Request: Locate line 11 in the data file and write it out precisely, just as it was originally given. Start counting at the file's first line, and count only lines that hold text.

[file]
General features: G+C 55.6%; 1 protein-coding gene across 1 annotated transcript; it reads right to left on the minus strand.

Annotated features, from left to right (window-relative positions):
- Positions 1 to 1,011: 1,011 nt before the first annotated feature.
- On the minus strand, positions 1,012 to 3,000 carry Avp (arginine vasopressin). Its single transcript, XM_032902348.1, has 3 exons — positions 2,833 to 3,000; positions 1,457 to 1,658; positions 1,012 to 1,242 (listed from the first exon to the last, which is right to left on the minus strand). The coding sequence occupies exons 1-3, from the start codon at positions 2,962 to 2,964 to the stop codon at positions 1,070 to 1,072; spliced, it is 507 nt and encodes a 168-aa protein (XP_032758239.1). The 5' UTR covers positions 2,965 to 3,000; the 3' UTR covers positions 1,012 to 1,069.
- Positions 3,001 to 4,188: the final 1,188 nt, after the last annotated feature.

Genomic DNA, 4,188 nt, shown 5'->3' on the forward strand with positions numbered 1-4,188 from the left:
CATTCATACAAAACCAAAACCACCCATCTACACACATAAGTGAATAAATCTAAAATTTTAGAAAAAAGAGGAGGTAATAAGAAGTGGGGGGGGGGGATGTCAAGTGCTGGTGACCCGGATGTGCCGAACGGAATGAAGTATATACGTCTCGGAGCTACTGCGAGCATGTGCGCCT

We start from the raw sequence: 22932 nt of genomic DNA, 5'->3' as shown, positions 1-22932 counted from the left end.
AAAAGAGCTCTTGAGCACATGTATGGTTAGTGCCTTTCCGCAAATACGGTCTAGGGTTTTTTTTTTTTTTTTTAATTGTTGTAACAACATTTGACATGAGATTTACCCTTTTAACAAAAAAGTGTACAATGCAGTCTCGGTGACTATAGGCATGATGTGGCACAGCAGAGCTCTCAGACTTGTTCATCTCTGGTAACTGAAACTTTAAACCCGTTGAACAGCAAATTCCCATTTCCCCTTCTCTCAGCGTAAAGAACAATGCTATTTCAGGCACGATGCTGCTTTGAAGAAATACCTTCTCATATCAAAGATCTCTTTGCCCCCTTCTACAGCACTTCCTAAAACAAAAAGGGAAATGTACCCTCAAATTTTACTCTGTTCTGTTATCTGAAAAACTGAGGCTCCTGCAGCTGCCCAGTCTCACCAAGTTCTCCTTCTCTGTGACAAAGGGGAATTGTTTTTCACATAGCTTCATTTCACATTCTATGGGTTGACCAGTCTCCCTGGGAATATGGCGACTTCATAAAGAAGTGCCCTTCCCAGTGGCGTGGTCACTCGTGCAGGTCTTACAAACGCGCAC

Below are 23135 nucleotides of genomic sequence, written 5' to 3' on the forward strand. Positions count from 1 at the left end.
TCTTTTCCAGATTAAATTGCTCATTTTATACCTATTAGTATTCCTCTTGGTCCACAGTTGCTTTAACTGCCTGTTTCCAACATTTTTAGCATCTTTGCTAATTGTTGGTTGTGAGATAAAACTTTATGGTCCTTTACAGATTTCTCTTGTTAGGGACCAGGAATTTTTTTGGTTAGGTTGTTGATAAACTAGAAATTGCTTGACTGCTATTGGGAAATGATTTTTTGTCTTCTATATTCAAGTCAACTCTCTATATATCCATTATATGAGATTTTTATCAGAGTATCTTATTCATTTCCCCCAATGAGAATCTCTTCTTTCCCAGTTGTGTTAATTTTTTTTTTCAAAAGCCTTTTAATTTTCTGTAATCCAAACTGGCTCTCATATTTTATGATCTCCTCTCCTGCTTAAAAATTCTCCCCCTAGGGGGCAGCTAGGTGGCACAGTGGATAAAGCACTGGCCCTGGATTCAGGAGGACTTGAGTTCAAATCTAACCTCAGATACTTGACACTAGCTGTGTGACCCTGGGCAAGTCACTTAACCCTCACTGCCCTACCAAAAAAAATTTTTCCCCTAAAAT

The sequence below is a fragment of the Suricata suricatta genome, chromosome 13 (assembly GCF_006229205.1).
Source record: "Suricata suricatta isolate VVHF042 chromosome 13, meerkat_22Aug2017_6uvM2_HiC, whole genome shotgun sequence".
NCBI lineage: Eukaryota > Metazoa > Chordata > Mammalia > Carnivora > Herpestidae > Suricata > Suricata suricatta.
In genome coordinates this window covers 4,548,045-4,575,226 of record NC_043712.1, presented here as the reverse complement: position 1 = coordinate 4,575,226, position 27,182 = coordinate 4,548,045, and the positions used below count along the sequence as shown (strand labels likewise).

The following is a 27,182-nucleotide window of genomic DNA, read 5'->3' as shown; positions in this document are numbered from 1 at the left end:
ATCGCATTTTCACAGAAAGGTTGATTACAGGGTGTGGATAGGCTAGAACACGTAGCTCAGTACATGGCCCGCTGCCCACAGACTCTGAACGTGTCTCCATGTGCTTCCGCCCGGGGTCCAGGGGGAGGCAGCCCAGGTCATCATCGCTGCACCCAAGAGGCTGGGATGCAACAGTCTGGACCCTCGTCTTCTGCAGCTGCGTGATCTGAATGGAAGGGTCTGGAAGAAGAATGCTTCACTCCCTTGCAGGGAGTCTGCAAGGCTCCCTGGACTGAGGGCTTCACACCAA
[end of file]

TCTTTTCCAGATTAAATTGCTCATTTTATACCTATTAGTATTCCTCTTGGTCCACAGTTGCTTTAACTGCCTGTTTCCAACATTTTTAGCATCTTTGCTAATTGTTGGTTGTGAGATAAAACTTTATGGTCCTTTACAGATTTCTCTTGTTAGGGACCAGGAATTTTTTTGGTTAGGTTGTTGATAAACTAGAAATTGCTTGACTGCTATTGGGAAATGATTTTTTGTCTTCTATATTCAAGTCAACTCTCTATATATCCATTATATGAGATTTTTATCAGAGTATCTTATTCATTTCCCCCAATGAGAATCTCTTCTTTCCCAGTTGTGTTAATTTTTTTTTTCAAAAGCCTTTTAATTTTCTGTAATCCAAACTGGCTCTCATATTTTATGATCTCCTCTCCTGCTTAAAAATTCTCCCCCTAGGGGGCAGCTAGGTGGCACAGTGGATAAAGCACTGGCCCTGGATTCAGGAGGACTTGAGTTCAAATCTAACCTCAGATACTTGACACTAGCTGTGTGACCCTGGGCAAGTCACTTAACCCTCACTGCCCTACCAAAAAAAATTTTTCCCCTAAAAT